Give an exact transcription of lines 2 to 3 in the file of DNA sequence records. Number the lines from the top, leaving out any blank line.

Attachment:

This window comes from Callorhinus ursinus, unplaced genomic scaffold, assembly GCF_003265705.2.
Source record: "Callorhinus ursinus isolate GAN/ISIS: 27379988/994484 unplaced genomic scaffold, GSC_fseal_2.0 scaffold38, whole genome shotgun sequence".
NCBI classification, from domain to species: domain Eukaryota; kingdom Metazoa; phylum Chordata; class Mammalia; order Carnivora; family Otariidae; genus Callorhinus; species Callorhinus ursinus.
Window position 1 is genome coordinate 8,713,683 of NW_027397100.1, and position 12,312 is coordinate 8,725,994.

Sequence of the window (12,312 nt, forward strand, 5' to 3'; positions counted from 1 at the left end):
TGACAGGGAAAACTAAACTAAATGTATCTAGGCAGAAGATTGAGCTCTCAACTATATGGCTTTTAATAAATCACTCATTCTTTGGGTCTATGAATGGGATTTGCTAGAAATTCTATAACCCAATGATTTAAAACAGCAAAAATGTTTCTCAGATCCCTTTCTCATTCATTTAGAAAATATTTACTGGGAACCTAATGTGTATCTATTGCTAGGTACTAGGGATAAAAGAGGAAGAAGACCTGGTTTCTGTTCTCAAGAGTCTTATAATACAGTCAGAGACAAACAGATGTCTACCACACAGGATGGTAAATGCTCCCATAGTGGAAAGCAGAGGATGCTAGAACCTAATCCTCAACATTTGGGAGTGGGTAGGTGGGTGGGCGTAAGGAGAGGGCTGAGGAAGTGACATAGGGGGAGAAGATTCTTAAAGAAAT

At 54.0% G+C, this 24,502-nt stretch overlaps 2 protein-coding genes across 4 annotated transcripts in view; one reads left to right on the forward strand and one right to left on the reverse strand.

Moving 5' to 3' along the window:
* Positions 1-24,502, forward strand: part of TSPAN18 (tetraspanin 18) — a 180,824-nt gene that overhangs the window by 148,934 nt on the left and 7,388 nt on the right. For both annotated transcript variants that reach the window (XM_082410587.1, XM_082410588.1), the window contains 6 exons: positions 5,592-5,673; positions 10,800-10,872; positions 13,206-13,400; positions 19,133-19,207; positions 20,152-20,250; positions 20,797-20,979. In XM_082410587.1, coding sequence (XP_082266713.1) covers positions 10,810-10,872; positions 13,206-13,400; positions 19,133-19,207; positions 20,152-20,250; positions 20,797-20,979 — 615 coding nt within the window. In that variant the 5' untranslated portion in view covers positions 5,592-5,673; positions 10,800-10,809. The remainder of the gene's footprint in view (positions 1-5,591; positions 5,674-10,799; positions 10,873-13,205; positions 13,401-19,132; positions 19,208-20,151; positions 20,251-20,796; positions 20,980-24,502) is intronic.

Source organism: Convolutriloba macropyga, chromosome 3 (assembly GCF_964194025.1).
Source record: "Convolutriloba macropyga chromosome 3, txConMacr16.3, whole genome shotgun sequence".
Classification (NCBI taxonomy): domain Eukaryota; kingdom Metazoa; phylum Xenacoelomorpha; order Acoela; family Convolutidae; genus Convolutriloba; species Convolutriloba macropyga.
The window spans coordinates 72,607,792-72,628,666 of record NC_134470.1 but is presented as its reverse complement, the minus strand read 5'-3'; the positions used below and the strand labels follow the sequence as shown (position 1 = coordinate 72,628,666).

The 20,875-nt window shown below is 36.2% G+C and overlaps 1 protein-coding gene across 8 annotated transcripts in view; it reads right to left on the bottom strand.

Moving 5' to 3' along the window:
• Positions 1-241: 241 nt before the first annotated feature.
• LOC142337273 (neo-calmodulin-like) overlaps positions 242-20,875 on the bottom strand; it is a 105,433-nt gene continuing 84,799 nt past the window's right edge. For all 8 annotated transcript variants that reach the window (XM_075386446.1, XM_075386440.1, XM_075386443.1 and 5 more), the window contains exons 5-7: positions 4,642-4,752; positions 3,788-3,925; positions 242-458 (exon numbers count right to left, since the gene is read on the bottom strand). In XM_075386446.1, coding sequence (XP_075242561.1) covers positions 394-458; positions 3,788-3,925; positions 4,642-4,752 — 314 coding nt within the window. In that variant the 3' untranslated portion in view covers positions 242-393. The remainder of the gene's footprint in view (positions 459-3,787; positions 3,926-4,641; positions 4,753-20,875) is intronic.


Source record: "Callorhinus ursinus isolate GAN/ISIS: 27379988/994484 unplaced genomic scaffold, GSC_fseal_2.0 scaffold38, whole genome shotgun sequence".
NCBI classification, from domain to species: domain Eukaryota; kingdom Metazoa; phylum Chordata; class Mammalia; order Carnivora; family Otariidae; genus Callorhinus; species Callorhinus ursinus.